Small HR teams face big challenges. Earlier this week, Namely and HR Open Source hosted a panel of experts and found that size isn’t necessarily everything. Led by Ambrosia Vertesi, VP of People at Duo Security and Co-Founder of HR Open Source, the discussion featured industry veterans including Kara Chambers, VP of People Insights at The Motley Fool, Maia Josebachvili, VP of Marketing/Strategy at Greenhouse, and Nick Sanchez, Chief People Officer at Namely.
If you weren’t among the 75+ HR professionals in attendance, we’ve summed up the key takeaways below. To learn about future events hosted by Namely and HR Open Source, subscribe to our newsletter.
If You’re Just Getting Started, Prioritize Culture
Let’s set the scene: it’s your first day on a small HR team at a fast growing company. Where do you start?
No time to take in the scenery. “Organize listening sessions and run your employee engagement surveys almost immediately.” Nick Sanchez advised. In addition to helping you get a lay of the land, implementing those practices is easier sooner rather than later.
Chambers agreed, citing “Dunbar’s Number,” or the theory that people are only capable of having meaningful relationships with no more than 150 people at a time. “You need to preserve your culture through all that growth.” As companies approach or exceed that threshold, it’s crucial to keep a pulse on culture and community.
All four panelists recommended using a third-party employee survey tool, preferably one that can compare your results with similar companies in your industry. If you’re struggling to pin down the perfect set of questions, many vendors come with tried-and-true, “off the shelf” options whose answers can be benchmarked with hundreds of other businesses.
Once surveys close, be transparent about their results. Even if you haven’t hit your targets or delivered on a specific culture initiative yet, employees will value your honesty and openness to feedback. “Having that feedback loop is really helpful, so people feel heard—which is the sometimes the number one thing,” Josebachvili advised.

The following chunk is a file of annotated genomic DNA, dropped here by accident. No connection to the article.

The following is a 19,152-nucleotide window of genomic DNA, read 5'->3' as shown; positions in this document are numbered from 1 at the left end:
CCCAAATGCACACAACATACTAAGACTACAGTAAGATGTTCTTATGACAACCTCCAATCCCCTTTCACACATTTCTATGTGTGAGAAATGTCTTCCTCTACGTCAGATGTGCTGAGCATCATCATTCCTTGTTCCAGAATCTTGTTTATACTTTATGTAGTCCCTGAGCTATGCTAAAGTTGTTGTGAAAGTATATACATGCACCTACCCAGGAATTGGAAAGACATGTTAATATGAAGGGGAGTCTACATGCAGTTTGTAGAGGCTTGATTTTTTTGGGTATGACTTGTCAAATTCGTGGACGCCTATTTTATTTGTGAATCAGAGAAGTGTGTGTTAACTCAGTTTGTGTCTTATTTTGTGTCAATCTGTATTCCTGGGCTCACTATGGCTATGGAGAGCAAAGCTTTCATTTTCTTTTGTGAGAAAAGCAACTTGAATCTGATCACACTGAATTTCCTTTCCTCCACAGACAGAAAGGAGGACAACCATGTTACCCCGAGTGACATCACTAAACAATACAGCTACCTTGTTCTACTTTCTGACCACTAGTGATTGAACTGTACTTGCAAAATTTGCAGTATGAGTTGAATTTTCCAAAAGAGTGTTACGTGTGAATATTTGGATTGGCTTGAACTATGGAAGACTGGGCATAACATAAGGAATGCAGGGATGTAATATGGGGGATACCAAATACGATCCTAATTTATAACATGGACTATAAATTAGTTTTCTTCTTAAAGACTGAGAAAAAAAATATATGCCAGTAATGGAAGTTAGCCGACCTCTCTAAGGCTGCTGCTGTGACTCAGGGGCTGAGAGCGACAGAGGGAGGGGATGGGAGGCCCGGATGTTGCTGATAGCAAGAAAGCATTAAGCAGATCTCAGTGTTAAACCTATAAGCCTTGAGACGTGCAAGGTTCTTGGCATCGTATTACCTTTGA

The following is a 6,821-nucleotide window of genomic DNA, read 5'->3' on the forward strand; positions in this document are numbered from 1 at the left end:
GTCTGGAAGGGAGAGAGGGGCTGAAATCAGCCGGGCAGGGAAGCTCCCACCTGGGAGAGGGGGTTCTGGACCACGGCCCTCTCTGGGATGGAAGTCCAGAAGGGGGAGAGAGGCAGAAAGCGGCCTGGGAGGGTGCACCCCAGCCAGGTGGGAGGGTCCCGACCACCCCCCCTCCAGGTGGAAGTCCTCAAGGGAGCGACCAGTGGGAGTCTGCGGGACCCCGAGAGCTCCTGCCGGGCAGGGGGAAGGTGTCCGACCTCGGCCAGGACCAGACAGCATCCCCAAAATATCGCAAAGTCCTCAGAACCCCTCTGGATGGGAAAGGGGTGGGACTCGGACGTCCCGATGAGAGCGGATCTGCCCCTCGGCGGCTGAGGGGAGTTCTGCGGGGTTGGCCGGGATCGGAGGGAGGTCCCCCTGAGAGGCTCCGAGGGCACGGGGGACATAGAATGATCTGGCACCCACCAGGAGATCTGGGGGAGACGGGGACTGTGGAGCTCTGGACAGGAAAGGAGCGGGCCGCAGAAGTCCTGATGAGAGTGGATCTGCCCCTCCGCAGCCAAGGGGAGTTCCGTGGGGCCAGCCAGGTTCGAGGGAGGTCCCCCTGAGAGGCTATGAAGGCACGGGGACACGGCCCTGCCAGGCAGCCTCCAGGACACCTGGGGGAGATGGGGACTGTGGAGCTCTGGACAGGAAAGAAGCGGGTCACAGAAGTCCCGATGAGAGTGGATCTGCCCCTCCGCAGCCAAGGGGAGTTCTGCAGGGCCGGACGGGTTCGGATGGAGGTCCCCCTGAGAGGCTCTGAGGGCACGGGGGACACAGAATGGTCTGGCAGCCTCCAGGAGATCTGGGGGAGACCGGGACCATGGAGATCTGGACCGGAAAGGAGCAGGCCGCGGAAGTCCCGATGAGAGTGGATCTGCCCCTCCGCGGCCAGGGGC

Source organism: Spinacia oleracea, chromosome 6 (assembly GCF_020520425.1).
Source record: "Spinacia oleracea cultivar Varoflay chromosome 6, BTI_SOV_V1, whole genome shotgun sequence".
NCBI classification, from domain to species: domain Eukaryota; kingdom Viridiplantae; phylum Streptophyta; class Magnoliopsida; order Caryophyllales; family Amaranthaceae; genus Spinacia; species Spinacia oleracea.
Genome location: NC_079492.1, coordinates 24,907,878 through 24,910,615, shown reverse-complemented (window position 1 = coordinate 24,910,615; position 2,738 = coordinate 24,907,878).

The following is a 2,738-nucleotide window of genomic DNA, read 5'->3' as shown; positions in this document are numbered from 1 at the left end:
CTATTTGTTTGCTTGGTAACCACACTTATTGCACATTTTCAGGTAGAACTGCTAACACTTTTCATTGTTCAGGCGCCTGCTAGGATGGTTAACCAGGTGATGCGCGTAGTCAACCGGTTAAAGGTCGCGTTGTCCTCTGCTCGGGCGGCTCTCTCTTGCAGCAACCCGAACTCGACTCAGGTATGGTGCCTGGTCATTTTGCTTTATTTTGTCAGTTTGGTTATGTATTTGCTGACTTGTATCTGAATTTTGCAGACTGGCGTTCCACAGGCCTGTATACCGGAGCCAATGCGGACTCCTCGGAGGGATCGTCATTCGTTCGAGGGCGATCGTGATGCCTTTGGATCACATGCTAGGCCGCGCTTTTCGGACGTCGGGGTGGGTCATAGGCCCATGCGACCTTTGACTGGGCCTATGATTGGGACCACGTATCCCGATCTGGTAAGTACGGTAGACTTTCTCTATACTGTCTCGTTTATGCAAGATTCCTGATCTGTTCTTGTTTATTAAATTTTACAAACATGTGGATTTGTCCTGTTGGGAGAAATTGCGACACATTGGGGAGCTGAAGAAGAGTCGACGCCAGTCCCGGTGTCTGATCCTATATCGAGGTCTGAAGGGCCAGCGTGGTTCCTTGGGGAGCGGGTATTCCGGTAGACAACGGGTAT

Growing Fast? Scale Recruiting Before Anything Else
Is your company looking to hit an audacious revenue target next year? While that might sound like a job for sales or finance, it’s actually your small HR team’s moment to shine.
“There’s no secret formula,” admitted Josebachvili. “But one of the first conversations you need to have with your CEO is ‘Where do we want to be in a year?’” That conversation, she argued, will inform your company’s staffing needs—and in turn, how many recruiters you’ll need on the payroll.
It’s not just your full-time recruiters who will need to be involved, however. Unless you’re lucky, your team will never be as big as it needs to be. That’s where the rest of the organization comes in. “Your leaders need to know how to recruit, how to run a compensation cycle. Give that control to your managers,” Sanchez advised. While HR should still control recruiting’s overall framework, you’ll never meet demand on your own.
“Cross train everybody,” Chambers added. Whether they’re in marketing or finance, make sure they know how to use your company’s applicant tracking system.
The HR “Jack of All Trades” is a Fallacy
The “army of one” moniker is often applied to HR professionals at fast growing businesses. Being operationally lean and wearing as many hats as possible has even become a point of pride among practitioners. But should it be?
Perhaps one of the most compelling insights from the panel came from Sanchez, who cautioned against trying to be a subject matter expert in everything HR. “If there’s something you have no business doing, don’t do it. You’d be just as credible as as any other person at your company...Acknowledge what you can and can’t do.” Instead of pretending to be a compensation expert, for example, HR professionals should save face by doubling down on what they’re good at. When it makes sense, seek outside help from partners or consultants along the way.
Nodding, Vertesi echoed that sentiment. “After all, no one expects a great head of product to know how to code.”
In this Business, Sharing is Caring
Being on a small HR team can make lonesome work. When you’ve got a question or want to compare notes, who are you going to call? While The Society for Human Resources Management boasts nearly 300,000 members across more that 165 countries, sometimes the best networks are a bit smaller. Actually, a lot smaller—think four to ten people, according to Josebachvili.
“Home grow your own network...You want a handful of people you think are brilliant that you can use as your ‘phone-a-friend.’ It’s not selfish—they’ll value it, too.”
Other members of the panel praised online communities like HR Open Source, which enables HR professionals to freely ask questions, exchange templates, and even start discussions on Facebook—totally free of charge. Chambers also mentioned the People Geek Slack channel, which has over 3,000 active members.
Just before the session’s end, Josebachvili posed a question to the crowd. “Who here would like at least one more person they can call when they have a problem?” All raised their hands.